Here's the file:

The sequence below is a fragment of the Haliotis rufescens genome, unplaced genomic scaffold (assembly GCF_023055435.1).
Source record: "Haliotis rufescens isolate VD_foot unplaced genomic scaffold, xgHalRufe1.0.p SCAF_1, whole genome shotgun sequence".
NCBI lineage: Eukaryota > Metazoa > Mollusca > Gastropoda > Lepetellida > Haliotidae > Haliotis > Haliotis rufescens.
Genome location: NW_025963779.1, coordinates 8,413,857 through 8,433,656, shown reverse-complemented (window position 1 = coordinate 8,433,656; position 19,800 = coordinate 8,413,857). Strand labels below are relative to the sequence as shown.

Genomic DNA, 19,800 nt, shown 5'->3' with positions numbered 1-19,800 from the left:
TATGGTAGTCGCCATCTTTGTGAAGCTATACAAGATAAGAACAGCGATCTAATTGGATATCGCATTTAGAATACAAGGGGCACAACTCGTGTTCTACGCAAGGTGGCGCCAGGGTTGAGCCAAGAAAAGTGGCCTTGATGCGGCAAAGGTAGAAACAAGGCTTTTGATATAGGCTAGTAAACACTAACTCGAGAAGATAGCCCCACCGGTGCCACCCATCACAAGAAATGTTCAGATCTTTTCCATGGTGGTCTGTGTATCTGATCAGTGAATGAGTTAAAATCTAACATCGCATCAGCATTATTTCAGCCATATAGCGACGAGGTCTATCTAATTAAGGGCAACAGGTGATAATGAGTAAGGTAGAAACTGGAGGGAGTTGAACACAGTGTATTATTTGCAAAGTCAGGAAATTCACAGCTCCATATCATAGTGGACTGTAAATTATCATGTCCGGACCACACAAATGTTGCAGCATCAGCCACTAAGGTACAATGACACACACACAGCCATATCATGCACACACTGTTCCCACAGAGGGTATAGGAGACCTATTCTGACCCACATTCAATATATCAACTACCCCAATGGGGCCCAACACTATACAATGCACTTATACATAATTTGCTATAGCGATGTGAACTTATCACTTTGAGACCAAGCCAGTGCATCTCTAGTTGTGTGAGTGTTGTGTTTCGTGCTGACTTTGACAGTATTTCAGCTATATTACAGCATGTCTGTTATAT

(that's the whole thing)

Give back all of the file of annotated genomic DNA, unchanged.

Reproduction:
The sequence below is a fragment of the Haliotis rufescens genome, unplaced genomic scaffold (assembly GCF_023055435.1).
Source record: "Haliotis rufescens isolate VD_foot unplaced genomic scaffold, xgHalRufe1.0.p SCAF_1, whole genome shotgun sequence".
NCBI lineage: Eukaryota > Metazoa > Mollusca > Gastropoda > Lepetellida > Haliotidae > Haliotis > Haliotis rufescens.
Genome location: NW_025963779.1, coordinates 8,413,857 through 8,433,656, shown reverse-complemented (window position 1 = coordinate 8,433,656; position 19,800 = coordinate 8,413,857). Strand labels below are relative to the sequence as shown.

Genomic DNA, 19,800 nt, shown 5'->3' with positions numbered 1-19,800 from the left:
TATGGTAGTCGCCATCTTTGTGAAGCTATACAAGATAAGAACAGCGATCTAATTGGATATCGCATTTAGAATACAAGGGGCACAACTCGTGTTCTACGCAAGGTGGCGCCAGGGTTGAGCCAAGAAAAGTGGCCTTGATGCGGCAAAGGTAGAAACAAGGCTTTTGATATAGGCTAGTAAACACTAACTCGAGAAGATAGCCCCACCGGTGCCACCCATCACAAGAAATGTTCAGATCTTTTCCATGGTGGTCTGTGTATCTGATCAGTGAATGAGTTAAAATCTAACATCGCATCAGCATTATTTCAGCCATATAGCGACGAGGTCTATCTAATTAAGGGCAACAGGTGATAATGAGTAAGGTAGAAACTGGAGGGAGTTGAACACAGTGTATTATTTGCAAAGTCAGGAAATTCACAGCTCCATATCATAGTGGACTGTAAATTATCATGTCCGGACCACACAAATGTTGCAGCATCAGCCACTAAGGTACAATGACACACACACAGCCATATCATGCACACACTGTTCCCACAGAGGGTATAGGAGACCTATTCTGACCCACATTCAATATATCAACTACCCCAATGGGGCCCAACACTATACAATGCACTTATACATAATTTGCTATAGCGATGTGAACTTATCACTTTGAGACCAAGCCAGTGCATCTCTAGTTGTGTGAGTGTTGTGTTTCGTGCTGACTTTGACAGTATTTCAGCTATATTACAGCATGTCTGTTATAT